Tuesday, 23 September 2014
Last updated 10 hours ago
Jul 24 2014 | 10:31am ET
Its founder cleared of insider-trading charges, Wynnefield Capital is wasting no time getting back to business.
The New York-based hedge fund, which closed to new investment earlier this year, just before the civil trial of founder Nelson Obus began, reopened all but immediately after he was found not liable by a jury at the end of May. The day after the verdict, the firm accepted a $425,000 investment.
A month afterwards, on June 30, the small-cap specialist formally began a fundraising push to add $110 million to its $340 million asset base. The firm, which imposes a two-year lockup, has already netted $5 million, Hedge Fund Alert reports.
If the fundraising drive is successful, Wynnefield will be bigger than ever: The firm suffered only $25 million in redemptions after it was subpoenaed by the Securities and Exchange Commission eight years ago—most of it from a single institutional investor. The fund has posted double-digit returns in each of the past two years and is up 11.5% this year.
The SEC had accused Obus of earning Wynnefield $1.3 million on a 2001 trade based on a tip received by his analyst, Peter Black, from a friend. Obus’ lawyers countered that, if true, their client was the “lamest insider-trader in history.”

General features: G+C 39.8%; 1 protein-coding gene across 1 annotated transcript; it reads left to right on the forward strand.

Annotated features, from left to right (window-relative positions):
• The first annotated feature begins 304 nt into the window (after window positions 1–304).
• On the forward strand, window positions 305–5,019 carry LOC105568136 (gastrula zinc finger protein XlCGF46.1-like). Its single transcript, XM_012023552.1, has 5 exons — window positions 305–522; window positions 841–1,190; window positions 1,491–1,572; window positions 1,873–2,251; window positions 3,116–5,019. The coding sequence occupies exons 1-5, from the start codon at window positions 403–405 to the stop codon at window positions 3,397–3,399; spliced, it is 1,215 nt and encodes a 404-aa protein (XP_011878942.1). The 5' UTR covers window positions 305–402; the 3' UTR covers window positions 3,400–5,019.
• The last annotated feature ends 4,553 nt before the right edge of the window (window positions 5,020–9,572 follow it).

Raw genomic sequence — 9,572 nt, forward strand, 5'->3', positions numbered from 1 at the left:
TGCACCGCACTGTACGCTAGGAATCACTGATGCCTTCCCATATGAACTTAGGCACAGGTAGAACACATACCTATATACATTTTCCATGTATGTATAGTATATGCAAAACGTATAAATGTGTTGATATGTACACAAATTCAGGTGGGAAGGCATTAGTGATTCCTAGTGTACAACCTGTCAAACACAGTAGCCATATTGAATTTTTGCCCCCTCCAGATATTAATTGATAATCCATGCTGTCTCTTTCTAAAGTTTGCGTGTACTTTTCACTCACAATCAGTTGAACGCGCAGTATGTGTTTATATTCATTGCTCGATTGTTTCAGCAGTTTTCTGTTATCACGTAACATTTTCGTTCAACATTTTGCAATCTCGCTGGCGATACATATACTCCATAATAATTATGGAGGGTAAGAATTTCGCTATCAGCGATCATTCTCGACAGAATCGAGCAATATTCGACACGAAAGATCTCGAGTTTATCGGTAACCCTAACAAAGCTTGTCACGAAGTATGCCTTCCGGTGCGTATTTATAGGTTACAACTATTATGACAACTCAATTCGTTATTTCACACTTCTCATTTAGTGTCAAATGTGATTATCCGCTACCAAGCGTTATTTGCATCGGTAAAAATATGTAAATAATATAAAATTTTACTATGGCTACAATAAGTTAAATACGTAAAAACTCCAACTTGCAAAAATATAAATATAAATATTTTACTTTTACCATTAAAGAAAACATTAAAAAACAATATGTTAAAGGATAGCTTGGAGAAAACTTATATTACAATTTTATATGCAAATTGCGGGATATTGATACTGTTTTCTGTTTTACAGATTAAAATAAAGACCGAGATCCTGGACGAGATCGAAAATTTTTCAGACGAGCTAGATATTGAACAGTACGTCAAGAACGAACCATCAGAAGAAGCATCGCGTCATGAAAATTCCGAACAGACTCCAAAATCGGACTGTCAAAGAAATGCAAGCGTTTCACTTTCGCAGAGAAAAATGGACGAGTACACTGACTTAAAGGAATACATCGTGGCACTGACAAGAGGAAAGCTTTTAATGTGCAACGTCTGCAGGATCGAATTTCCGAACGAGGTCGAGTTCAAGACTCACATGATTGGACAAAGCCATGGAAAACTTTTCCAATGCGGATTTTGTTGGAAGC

Sep 22 2014 | 4:15pm ET
"I tell people that everybody likes good news and so if you have good performance that’s wonderful,” explains Mike McKitich, CIO of Petty Endowment, “but it’s the people that want to talk about the bad news or where they drifted and how they came back and how they stayed to their discipline…” that he wants to hear from. Read more…
Aug 25 2014 | 11:21am ET
As many of you know, FINalternatives was recently acquired by the owners of Futures magazine, a firm called The Alpha Pages LLC. Today marks the soft-launch of a new sister site for both publications. As its name suggests, The Alpha Pages will cover all types of alternative investments, going far beyond the more well-known ones such as hedge funds and private equity. Read more…
Credit default swaps brought down the London Whale and cost JPMorgan $6.2 billion. Here is how it happened.